As the first decade of the twenty-first century evolved, Ireland was one of only two countries in the European Union that did not have legal, regulated casinos. The Irish Gaming and Lotteries Act of 1956 does not prohibit games with equal chances. Moreover, games can be conducted lawfully, according to the Act, if promoters assess minor seat charges to players, and “the promoter derives no personal profit from the promotion of the game.” Additionally, Part III of the 1956 law indicates that amusement centers can have slot machines that award small prizes. The Act also includes provisions for private lotteries, and the Act defines bingo games to fall under these provisions.
In 2009, with the stage set and the atmosphere for legislation right, legislative proposals for legalizing casinos were presented to the D´ail. However, as the year progressed, the forces of inertia felt by gaming policy makers in many other venues seemed to affect Irish politicians. Nothing was done. However, at the same time, all agreed that the time for change had indeed come.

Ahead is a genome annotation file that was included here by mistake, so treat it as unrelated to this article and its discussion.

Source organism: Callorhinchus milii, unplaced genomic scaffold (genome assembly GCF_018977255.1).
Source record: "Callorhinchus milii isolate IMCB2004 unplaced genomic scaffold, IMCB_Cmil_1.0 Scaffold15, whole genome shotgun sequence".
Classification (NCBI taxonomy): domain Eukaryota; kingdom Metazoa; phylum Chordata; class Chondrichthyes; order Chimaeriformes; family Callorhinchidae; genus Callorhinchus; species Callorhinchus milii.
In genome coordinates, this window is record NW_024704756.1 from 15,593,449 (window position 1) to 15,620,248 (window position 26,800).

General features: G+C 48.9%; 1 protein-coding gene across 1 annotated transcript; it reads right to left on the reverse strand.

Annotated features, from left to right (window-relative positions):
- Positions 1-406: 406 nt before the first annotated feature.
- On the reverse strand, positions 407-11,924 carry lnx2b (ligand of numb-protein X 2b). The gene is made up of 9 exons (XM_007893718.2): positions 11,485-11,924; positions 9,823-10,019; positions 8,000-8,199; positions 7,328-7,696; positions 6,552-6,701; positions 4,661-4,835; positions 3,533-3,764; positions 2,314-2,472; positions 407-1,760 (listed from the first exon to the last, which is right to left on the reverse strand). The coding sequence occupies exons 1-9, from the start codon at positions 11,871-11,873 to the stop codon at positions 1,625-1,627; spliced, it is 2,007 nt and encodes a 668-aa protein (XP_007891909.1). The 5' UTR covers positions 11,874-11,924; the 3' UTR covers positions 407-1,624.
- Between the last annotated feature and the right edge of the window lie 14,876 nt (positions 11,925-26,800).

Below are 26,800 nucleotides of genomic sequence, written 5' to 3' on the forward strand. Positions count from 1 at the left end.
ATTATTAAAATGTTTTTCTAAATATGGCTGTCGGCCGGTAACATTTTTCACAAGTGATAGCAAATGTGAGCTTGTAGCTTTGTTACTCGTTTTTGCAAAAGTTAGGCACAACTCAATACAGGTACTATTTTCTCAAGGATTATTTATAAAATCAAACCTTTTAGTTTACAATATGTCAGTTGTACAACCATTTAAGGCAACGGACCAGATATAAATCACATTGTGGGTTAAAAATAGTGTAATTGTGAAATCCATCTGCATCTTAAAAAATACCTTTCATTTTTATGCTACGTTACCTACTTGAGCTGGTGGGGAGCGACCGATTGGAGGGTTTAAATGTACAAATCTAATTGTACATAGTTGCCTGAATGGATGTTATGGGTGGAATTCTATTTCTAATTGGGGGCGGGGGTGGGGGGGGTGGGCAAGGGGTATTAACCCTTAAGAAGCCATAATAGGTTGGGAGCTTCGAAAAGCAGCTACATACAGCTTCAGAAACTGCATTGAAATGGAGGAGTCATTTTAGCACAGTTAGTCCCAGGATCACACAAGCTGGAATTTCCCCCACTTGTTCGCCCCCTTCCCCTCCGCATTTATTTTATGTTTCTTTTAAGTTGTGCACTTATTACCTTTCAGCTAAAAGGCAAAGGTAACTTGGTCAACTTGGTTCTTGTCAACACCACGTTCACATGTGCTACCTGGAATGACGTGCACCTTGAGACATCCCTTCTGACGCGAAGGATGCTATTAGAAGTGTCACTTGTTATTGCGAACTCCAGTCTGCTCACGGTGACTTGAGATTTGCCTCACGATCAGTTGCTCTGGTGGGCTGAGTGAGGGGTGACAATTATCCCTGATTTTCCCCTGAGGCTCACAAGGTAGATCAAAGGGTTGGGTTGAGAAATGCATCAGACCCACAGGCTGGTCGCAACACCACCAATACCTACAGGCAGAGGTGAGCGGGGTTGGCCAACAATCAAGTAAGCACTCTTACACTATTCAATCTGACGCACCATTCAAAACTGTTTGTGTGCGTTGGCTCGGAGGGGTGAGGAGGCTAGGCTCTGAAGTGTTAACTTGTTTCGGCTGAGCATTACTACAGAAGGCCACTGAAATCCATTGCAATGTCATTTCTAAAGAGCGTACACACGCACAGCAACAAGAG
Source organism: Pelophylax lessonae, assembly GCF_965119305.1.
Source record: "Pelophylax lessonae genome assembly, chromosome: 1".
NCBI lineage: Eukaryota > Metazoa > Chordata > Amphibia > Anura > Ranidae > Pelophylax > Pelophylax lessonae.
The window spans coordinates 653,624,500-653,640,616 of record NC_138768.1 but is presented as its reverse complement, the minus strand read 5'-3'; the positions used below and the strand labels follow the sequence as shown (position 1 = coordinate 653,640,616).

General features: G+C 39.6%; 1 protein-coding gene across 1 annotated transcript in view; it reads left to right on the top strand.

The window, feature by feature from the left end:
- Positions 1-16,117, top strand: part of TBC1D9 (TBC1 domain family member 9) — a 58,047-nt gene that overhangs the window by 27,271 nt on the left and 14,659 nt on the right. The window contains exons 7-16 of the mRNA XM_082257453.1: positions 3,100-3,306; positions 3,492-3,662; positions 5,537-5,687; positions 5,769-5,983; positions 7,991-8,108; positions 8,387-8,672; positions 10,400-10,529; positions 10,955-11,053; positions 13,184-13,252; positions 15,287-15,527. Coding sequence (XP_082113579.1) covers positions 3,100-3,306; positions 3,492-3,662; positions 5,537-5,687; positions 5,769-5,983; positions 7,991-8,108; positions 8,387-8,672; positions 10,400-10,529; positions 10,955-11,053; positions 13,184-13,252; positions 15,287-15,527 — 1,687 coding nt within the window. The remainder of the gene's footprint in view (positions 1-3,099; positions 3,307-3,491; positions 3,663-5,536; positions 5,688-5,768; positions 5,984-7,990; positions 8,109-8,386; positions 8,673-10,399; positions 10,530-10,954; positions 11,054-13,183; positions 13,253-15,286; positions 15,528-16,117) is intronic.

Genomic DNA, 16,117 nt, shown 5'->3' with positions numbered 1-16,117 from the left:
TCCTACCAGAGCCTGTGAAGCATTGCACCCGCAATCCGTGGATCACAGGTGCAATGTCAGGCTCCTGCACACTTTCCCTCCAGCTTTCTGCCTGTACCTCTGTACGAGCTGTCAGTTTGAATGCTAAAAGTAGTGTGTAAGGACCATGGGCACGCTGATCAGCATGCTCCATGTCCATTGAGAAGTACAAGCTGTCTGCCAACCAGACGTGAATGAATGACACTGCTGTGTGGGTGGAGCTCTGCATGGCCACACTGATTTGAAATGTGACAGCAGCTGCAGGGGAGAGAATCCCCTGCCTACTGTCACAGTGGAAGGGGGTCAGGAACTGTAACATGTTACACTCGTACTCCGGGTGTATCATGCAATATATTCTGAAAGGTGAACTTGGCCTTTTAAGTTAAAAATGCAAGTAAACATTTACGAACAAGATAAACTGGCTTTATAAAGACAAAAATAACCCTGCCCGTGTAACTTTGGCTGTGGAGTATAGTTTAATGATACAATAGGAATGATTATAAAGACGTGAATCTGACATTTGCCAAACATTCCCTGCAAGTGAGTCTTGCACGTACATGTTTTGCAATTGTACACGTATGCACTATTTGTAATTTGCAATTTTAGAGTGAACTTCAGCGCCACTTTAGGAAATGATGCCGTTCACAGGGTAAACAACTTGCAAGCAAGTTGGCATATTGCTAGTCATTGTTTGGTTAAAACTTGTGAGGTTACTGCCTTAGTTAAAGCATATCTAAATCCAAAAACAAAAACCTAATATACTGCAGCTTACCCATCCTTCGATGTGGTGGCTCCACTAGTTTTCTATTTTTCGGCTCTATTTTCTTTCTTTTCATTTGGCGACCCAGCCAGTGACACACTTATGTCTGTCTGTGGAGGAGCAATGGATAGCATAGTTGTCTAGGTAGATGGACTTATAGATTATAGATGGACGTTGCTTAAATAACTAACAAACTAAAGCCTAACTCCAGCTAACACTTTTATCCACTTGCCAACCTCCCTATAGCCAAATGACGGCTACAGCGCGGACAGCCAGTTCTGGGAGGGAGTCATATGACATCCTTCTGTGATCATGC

In Dombrink and Thompson’s 1990 study, The Last Resort, they suggested that a veto model could explain a demonstrated reluctance to embrace the legalization of casinos in American states. If opponents of casinos could rally around but one major factor in a set of negative factors, they could defeat efforts at legalization. Factors included the venue’s historical experience with gambling, the integrity of casino sponsors, the general economic atmosphere, the presence of rival gaming interests, and the position taken by major elite interests.
In Ireland, it may be suggested that a similar model could be in play. In the past, each of the major factors served as a major block to any and all attempts to win legalization of casinos. However, the factors have witnessed an oncoming atrophy, and each may soon cease to be a force in stopping casinos. Nonetheless, to a degree, they seem to persist in creating a state of inertia that still makes predictions of impending legalization a risky venture. Casinos persist with a grey posture. Lucky Gaelic green is still but an Irish hope.
1 UNLV Gaming L. J. 121 (2010)
Thompson, William N.
"Luck of the Irish: Will the Casinos Tranform from Gaelic Grey to Gaelic Green $$,"
UNLV Gaming Law Journal: Vol. 1
, Article 11.
Available at: http://scholars.law.unlv.edu/glj/vol1/iss1/11